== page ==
- The Washington Times - Wednesday, May 1, 2002

TRENTON, N.J. (AP) A couple married for nearly 20 years claimed a $58.9 million share of the Big Game lottery jackpot yesterday, a day after lottery officials debunked a claim to the prize by nursing home employees in an office pool.
Jorge M. and Joanne S. Lopes, of Englishtown, held one of the three wining tickets from the $331 million prize drawn on April 16, the second-biggest lottery prize in U.S. history.
"There's not too many words to say but I'm still dumbfounded by it," said Mr. Lopes, a native of Lisbon. He said he waited to come forward because he was worried about the safety of his children.
He said he will use some of the money right away to pay bills and plans to continue working. Mr. Lopes manages two Portuguese restaurants; his wife had worked as a day care teacher and made deliveries for a florist.
Mr. Lopes, 46, a regular lottery player, said he doesn't remember the day he bought the ticket, but remembers well when he discovered he had the winning ticket.
"I started shaking like I'm shaking now," he said. He put the ticket in his pocket and went to see his lawyers the next day, he said.
The couple bought $5 in tickets from a Hillside convenience store. They opted for a lump-sum payout, thereby reducing the prize. Taxes will cut it further to $43 million.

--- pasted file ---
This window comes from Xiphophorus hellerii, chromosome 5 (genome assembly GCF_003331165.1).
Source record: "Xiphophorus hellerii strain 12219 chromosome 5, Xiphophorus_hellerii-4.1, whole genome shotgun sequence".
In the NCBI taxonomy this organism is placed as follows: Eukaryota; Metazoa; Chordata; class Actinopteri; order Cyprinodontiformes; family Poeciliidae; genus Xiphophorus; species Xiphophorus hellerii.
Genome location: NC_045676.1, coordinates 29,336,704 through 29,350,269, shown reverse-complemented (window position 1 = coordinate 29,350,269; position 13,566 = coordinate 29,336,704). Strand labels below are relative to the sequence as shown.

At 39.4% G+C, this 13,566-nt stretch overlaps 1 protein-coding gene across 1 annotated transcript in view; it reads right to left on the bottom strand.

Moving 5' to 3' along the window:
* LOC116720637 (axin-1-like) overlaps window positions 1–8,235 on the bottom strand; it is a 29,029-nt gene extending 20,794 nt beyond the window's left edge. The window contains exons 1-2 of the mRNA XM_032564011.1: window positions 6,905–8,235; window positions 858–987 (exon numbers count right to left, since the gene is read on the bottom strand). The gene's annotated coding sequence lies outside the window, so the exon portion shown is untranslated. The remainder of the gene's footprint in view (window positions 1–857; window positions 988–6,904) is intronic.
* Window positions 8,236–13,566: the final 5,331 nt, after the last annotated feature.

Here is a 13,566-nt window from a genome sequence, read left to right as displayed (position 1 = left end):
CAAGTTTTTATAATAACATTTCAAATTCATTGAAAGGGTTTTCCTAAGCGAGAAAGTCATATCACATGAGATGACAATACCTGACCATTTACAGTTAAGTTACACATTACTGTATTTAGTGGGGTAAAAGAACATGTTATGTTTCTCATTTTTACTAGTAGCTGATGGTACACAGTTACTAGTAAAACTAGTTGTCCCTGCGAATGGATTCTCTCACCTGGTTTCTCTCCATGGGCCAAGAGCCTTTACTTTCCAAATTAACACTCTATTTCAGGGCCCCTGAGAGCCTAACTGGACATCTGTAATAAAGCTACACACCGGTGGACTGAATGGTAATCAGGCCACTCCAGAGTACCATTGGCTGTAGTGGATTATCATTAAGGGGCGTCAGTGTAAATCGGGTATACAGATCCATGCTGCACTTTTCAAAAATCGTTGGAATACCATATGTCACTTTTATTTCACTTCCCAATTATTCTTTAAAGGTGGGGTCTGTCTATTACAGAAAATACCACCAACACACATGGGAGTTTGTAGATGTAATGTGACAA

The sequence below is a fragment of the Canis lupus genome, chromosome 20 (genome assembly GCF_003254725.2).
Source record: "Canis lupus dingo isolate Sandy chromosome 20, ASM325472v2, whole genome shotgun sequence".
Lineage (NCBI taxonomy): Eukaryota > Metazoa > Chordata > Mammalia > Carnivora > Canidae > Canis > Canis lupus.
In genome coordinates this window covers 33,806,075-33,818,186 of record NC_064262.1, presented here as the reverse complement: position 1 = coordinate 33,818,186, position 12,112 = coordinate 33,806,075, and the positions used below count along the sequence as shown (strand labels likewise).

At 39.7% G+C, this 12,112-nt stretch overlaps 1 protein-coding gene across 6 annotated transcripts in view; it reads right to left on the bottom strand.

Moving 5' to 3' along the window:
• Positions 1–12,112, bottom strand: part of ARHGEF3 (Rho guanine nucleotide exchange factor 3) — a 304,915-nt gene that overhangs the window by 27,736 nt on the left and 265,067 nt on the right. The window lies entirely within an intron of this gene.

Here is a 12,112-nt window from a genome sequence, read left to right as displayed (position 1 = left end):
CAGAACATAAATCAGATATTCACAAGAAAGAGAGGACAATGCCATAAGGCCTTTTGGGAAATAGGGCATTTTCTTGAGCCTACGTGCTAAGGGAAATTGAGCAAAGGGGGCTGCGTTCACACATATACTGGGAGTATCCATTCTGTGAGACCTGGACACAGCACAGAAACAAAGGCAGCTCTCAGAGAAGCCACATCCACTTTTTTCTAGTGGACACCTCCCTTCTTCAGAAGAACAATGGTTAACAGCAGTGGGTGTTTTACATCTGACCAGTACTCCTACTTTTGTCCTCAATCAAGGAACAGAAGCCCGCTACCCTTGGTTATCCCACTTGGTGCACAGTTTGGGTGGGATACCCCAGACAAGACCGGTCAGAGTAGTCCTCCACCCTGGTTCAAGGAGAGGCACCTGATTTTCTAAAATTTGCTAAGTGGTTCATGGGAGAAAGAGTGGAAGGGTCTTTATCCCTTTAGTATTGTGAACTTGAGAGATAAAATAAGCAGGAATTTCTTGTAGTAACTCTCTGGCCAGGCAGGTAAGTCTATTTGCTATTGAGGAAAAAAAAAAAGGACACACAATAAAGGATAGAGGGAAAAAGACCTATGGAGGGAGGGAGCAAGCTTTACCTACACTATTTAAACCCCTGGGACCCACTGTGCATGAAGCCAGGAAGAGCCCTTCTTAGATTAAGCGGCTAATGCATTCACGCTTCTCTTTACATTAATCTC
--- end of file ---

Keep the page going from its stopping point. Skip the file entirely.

Patricia Gomes, who works at one of the restaurants Mr. Lopes manages, said the couple deserve the prize.
"Me and my friends could work for a place that would pay us better, but we never left because he's so nice," said Miss Gomes, a waitress at the Vilamoura restaurant in Hillside.
Mrs. Lopes gave her notice last week at the Kindercare in Manalapan.
"Was she the one? It was the $58 million? Well, she deserves it. She was a great employee," said Adalet Kamil, center director of the child care center.
The other winning tickets were sold in Georgia, where 20-year-old Erika Greene claimed her share of the prize, and Illinois, where the winner hasn't come forward.
On Monday, lottery officials dashed the hopes of a group of Newark nursing home workers who played the Big Game as a pool. The Newark Extended Care Facility workers had claimed they pooled their money to buy the winning ticket but that co-worker Angelito Marquez wouldn't give it to the group.
Despite Mr. Marquez's insistence the group had lost, co-workers became suspicious of his absence from work in the days after the drawing and hired a lawyer.
The New Jersey Lottery, in a statement Monday, said two of the tickets Mr. Marquez bought for the office pool were worth a dollar each.
Several workers said they were disappointed, but wished the winner well and said they held no bad feelings for Mr. Marquez.
"We never really claimed the ticket. We just wanted to know," said Ida Davis.
Mr. Marquez's attorney, Donald DiGioia, said the co-workers "just put two and two together and got five."

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